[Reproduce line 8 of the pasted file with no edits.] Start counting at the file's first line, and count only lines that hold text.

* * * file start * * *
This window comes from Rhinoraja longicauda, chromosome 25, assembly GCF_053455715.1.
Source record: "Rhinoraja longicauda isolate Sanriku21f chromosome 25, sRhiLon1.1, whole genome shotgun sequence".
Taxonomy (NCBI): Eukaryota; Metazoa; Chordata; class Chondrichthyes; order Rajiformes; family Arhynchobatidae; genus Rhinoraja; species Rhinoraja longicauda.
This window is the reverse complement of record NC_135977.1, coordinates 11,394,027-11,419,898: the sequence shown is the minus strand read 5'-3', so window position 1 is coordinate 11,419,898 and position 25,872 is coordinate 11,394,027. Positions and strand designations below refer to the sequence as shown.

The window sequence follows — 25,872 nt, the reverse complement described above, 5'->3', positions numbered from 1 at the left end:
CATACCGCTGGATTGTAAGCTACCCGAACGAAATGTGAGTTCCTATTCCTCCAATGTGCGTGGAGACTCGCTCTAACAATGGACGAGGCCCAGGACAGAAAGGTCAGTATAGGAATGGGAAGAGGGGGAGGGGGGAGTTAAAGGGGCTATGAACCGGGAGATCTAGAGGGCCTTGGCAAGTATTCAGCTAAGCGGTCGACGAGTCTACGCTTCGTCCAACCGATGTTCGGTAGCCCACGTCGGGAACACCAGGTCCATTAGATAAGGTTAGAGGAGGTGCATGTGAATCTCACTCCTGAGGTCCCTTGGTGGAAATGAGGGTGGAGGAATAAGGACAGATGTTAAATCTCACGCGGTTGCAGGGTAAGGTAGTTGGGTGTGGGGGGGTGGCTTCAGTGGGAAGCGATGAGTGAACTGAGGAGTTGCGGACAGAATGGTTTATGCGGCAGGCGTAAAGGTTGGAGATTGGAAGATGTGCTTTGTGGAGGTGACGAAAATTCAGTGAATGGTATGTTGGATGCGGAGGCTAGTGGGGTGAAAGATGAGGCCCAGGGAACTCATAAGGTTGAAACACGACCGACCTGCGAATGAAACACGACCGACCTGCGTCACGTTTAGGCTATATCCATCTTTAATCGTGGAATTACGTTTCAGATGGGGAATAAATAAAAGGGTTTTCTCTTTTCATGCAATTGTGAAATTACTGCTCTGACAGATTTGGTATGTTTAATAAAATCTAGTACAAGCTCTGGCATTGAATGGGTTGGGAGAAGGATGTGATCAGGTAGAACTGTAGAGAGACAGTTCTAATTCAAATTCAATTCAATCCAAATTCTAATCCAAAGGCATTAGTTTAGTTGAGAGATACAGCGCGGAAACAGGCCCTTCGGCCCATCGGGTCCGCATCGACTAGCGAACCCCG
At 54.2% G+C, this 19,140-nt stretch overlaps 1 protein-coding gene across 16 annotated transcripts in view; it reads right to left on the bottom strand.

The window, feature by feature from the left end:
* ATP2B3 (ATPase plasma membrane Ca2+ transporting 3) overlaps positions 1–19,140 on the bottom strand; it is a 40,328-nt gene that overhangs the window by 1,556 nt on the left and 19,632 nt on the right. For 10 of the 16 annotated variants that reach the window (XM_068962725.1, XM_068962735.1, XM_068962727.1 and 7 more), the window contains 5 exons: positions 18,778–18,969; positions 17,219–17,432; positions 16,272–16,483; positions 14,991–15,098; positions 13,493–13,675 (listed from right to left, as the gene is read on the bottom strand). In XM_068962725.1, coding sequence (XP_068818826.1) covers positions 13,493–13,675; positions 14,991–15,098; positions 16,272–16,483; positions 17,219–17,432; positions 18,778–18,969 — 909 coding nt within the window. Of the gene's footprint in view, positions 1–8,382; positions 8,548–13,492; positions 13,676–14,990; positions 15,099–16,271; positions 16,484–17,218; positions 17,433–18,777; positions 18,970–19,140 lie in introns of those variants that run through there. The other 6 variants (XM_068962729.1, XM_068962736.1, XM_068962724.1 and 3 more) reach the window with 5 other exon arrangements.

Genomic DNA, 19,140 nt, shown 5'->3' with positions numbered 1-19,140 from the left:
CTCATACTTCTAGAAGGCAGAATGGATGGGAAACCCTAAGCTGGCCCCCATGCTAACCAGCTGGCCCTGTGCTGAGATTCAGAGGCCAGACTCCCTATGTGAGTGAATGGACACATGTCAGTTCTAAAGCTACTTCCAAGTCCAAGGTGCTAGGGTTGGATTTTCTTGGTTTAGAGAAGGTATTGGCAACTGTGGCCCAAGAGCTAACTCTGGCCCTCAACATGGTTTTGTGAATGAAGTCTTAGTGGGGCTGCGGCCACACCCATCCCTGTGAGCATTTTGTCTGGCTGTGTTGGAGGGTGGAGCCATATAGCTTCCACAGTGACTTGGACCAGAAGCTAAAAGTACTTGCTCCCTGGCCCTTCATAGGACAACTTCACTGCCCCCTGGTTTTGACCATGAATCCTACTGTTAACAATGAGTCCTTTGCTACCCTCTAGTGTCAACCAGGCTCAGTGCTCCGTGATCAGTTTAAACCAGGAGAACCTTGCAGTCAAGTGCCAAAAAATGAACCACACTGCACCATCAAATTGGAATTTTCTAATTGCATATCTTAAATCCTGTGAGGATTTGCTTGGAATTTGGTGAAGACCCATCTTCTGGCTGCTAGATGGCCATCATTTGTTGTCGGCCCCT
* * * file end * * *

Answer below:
The window, feature by feature from the left end: